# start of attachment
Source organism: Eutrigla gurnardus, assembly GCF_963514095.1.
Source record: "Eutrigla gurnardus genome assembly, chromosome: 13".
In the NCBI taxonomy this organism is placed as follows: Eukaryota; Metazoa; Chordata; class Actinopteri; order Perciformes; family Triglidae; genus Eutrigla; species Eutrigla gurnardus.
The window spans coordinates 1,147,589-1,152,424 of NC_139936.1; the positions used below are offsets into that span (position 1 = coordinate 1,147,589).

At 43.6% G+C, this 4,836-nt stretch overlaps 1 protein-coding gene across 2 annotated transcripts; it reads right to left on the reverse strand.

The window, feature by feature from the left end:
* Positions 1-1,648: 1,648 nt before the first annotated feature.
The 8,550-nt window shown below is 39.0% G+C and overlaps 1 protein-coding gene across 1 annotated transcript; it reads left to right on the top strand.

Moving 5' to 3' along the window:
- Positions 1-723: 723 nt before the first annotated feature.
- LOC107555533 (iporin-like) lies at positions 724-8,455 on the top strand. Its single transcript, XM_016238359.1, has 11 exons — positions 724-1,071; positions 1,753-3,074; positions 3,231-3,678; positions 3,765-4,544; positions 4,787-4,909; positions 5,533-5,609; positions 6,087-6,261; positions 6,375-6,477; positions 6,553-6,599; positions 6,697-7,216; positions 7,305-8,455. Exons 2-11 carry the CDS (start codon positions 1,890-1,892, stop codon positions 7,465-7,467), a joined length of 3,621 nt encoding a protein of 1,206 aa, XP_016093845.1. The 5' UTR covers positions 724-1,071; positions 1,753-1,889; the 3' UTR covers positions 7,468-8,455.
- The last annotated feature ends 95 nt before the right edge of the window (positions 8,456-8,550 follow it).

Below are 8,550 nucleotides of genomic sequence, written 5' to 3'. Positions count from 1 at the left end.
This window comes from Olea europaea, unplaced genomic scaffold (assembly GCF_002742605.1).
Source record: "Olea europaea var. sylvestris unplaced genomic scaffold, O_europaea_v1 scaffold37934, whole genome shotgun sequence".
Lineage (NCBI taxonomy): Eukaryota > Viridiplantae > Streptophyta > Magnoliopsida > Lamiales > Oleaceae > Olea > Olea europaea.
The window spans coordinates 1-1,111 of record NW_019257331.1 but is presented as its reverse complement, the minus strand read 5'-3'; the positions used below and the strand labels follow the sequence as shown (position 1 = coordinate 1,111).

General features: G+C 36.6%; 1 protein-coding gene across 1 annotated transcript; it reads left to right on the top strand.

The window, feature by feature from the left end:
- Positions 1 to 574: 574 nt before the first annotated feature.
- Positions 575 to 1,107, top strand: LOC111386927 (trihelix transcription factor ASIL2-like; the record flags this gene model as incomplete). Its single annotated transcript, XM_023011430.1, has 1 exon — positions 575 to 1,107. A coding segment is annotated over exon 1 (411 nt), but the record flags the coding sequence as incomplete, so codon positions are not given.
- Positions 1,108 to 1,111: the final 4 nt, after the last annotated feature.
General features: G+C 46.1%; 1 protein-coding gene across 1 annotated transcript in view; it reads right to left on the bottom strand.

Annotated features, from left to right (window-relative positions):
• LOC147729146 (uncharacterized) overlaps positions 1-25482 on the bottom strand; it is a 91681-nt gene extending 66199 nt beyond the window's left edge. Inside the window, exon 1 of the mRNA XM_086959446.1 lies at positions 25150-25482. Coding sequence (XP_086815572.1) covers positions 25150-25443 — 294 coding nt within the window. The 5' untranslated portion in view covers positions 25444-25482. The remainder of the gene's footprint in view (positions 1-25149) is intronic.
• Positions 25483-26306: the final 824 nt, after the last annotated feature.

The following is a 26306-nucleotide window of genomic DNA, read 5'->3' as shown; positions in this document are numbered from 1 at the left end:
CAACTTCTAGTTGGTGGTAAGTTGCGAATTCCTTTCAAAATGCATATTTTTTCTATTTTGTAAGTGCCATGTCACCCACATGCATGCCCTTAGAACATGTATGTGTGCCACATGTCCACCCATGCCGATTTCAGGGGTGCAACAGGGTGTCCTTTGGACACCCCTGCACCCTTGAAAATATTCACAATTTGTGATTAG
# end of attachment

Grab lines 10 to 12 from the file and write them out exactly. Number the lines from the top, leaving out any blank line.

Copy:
- Positions 1-723: 723 nt before the first annotated feature.
- LOC107555533 (iporin-like) lies at positions 724-8,455 on the top strand. Its single transcript, XM_016238359.1, has 11 exons — positions 724-1,071; positions 1,753-3,074; positions 3,231-3,678; positions 3,765-4,544; positions 4,787-4,909; positions 5,533-5,609; positions 6,087-6,261; positions 6,375-6,477; positions 6,553-6,599; positions 6,697-7,216; positions 7,305-8,455. Exons 2-11 carry the CDS (start codon positions 1,890-1,892, stop codon positions 7,465-7,467), a joined length of 3,621 nt encoding a protein of 1,206 aa, XP_016093845.1. The 5' UTR covers positions 724-1,071; positions 1,753-1,889; the 3' UTR covers positions 7,468-8,455.
- The last annotated feature ends 95 nt before the right edge of the window (positions 8,456-8,550 follow it).